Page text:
Drink drivers start long bans

TWO repeat offenders are today starting long bans from the roads after admitting serious drink-driving offences.Arvydas Laurjnajtjs was driving a Ford Mondeo in Ipswich at 2.

TWO repeat offenders are today starting long bans from the roads after admitting serious drink-driving offences.

Arvydas Laurjnajtjs was driving a Ford Mondeo in Ipswich at 2.30pm on a Saturday afternoon earlier this month, just months after being banned from the roads.

The following day Colin Paternoster was caught driving while almost twice the legal limit of alcohol in his breath - the third time he has committed the offence.

Lesla Small, prosecuting at South East Suffolk Magistrates' Court, said Laurjnajtjs, 40, of Orwell Road, Ipswich, had 104 micrograms of alcohol in 100 millilitres of breath, when he was stopped by police in Bramford Road on February 2 this year. The legal limit is 35 micrograms of alcohol.

He pleaded guilty to driving with excess alcohol, driving while disqualified with driving with no insurance.

The court heard that on August 3 last year he was disqualified from driving for two years for drink driving.

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Laurjnajtjs told the court: “I received a telephone call from home so was under stress due to the misfortunes of my two daughters.”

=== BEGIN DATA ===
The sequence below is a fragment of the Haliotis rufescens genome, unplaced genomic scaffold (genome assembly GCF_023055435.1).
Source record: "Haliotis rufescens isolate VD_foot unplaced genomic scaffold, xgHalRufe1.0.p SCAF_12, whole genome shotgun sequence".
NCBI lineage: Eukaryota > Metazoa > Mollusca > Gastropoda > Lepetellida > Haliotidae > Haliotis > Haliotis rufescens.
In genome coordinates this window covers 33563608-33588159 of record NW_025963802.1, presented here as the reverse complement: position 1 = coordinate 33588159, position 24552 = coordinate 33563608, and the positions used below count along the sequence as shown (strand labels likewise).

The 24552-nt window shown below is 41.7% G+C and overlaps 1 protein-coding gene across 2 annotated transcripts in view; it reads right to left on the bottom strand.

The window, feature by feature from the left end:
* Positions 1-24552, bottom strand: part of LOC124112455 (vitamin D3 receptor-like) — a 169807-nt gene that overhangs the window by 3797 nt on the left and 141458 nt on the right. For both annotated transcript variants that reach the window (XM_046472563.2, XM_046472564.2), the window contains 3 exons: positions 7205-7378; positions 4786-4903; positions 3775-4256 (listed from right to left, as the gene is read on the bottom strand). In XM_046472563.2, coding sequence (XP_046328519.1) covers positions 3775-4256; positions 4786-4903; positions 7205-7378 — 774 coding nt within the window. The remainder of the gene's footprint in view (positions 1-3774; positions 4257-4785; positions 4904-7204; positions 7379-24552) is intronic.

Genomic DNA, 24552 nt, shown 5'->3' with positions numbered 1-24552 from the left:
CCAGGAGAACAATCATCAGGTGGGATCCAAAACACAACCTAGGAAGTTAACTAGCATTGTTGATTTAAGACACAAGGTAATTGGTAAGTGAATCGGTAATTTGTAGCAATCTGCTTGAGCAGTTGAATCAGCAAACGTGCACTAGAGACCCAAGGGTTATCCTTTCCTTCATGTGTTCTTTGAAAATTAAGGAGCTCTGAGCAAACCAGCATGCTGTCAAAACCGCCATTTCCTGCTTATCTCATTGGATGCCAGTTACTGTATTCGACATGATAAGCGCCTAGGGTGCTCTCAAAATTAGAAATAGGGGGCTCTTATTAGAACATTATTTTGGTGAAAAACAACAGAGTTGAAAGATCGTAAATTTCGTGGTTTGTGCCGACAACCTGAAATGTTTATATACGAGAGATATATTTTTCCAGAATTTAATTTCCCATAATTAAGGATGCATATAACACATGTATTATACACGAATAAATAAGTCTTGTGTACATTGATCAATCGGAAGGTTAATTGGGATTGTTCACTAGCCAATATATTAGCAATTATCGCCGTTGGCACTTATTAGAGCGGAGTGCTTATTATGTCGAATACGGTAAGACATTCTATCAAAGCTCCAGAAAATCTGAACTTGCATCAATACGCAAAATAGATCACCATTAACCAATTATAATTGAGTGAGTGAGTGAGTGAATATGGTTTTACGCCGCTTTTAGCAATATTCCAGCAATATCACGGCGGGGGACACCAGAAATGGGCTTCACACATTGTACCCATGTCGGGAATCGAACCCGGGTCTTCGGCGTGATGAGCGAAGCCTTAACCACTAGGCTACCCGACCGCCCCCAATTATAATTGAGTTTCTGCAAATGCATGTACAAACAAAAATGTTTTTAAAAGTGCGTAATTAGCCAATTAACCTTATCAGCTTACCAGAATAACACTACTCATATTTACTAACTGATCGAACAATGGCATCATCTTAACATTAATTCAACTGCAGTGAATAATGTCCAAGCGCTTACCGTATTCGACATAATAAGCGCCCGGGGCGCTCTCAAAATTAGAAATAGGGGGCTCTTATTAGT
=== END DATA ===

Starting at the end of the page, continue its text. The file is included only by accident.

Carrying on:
He said he had been living in England for nearly a year and was a factory worker sending £100 a month to his ex-wife in Lithuania for his two daughters.

District Judge David Cooper sentenced Laurjnajtjs to 12 weeks in prison but suspended the term for a year.

He ordered him not to enter any pubs or clubs in Ipswich Town centre for a year.

Laurjnajtjs was disqualified from driving for five years because of “the extremely high reading and previous convictions”. He was warned that any breach would end in prison.

Paternoster was discovered driving his Ford Escort when he was more than twice over the legal limit. It was the third time he has been convicted of the offence.

The 46-year-old of Girton Close, Woodbridge, pleaded guilty to driving with excess alcohol on February 3 this year.

Ms Small, who also prosecuted him, said Paternoster had 73 micrograms of alcohol in 100 millilitres of breath. The legal limit is 35 micrograms of alcohol.

The court heard that the defendant was disqualified from driving for 12 months in 1991 and then for three years in 1999 for drink driving.

Paternoster's employer sent a letter to the court stating that he had been “an excellent worker”.

Paternoster said: “I'm prepared to pay a heavy fine and go on a rehabilitation course to shorten my ban. If the ban is too long I will lose my job and I'm not going to get another at my age.”

Judge Cooper said Paternoster had been “depressingly irresponsible” but had a good work record.

He fined him £750 and told him to pay £80 costs.

Paternoster was banned for the minimum of three years but was told that could be reduced by nine months if he completed the rehabilitation course.

He added that if Paternoster applied to the court to get his licence back after two years the early request for his license would be looked upon “quite sympathetically”.